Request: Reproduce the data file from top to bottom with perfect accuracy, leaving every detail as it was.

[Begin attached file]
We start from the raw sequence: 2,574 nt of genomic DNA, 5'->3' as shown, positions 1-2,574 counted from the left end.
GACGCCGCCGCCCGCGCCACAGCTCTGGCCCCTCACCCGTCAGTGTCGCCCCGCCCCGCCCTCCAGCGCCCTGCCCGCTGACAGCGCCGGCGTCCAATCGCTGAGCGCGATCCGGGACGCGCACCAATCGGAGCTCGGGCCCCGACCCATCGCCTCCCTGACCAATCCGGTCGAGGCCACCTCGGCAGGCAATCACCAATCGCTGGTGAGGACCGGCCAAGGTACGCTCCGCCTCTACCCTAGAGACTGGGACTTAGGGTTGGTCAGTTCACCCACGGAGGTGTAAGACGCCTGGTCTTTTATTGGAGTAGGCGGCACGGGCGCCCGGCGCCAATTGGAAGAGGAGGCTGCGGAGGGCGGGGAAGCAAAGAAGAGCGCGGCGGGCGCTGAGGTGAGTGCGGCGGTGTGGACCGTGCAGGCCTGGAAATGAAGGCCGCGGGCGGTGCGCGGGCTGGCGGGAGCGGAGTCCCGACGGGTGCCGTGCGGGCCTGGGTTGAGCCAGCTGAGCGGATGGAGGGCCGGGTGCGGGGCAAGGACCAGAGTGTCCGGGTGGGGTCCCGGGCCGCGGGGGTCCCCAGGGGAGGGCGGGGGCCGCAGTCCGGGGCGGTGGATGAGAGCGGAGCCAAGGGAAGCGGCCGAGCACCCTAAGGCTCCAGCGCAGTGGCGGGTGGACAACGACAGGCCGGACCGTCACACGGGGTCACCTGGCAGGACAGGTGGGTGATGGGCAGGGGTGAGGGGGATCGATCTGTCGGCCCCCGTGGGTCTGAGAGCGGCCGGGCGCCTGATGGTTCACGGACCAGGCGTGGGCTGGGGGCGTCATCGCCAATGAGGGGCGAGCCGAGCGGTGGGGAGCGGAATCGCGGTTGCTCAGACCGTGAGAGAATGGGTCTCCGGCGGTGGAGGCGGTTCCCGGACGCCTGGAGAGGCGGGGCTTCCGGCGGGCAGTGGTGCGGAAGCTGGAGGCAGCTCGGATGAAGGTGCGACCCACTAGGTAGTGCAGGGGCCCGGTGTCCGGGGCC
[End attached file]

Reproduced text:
We start from the raw sequence: 2,574 nt of genomic DNA, 5'->3' as shown, positions 1-2,574 counted from the left end.
GACGCCGCCGCCCGCGCCACAGCTCTGGCCCCTCACCCGTCAGTGTCGCCCCGCCCCGCCCTCCAGCGCCCTGCCCGCTGACAGCGCCGGCGTCCAATCGCTGAGCGCGATCCGGGACGCGCACCAATCGGAGCTCGGGCCCCGACCCATCGCCTCCCTGACCAATCCGGTCGAGGCCACCTCGGCAGGCAATCACCAATCGCTGGTGAGGACCGGCCAAGGTACGCTCCGCCTCTACCCTAGAGACTGGGACTTAGGGTTGGTCAGTTCACCCACGGAGGTGTAAGACGCCTGGTCTTTTATTGGAGTAGGCGGCACGGGCGCCCGGCGCCAATTGGAAGAGGAGGCTGCGGAGGGCGGGGAAGCAAAGAAGAGCGCGGCGGGCGCTGAGGTGAGTGCGGCGGTGTGGACCGTGCAGGCCTGGAAATGAAGGCCGCGGGCGGTGCGCGGGCTGGCGGGAGCGGAGTCCCGACGGGTGCCGTGCGGGCCTGGGTTGAGCCAGCTGAGCGGATGGAGGGCCGGGTGCGGGGCAAGGACCAGAGTGTCCGGGTGGGGTCCCGGGCCGCGGGGGTCCCCAGGGGAGGGCGGGGGCCGCAGTCCGGGGCGGTGGATGAGAGCGGAGCCAAGGGAAGCGGCCGAGCACCCTAAGGCTCCAGCGCAGTGGCGGGTGGACAACGACAGGCCGGACCGTCACACGGGGTCACCTGGCAGGACAGGTGGGTGATGGGCAGGGGTGAGGGGGATCGATCTGTCGGCCCCCGTGGGTCTGAGAGCGGCCGGGCGCCTGATGGTTCACGGACCAGGCGTGGGCTGGGGGCGTCATCGCCAATGAGGGGCGAGCCGAGCGGTGGGGAGCGGAATCGCGGTTGCTCAGACCGTGAGAGAATGGGTCTCCGGCGGTGGAGGCGGTTCCCGGACGCCTGGAGAGGCGGGGCTTCCGGCGGGCAGTGGTGCGGAAGCTGGAGGCAGCTCGGATGAAGGTGCGACCCACTAGGTAGTGCAGGGGCCCGGTGTCCGGGGCC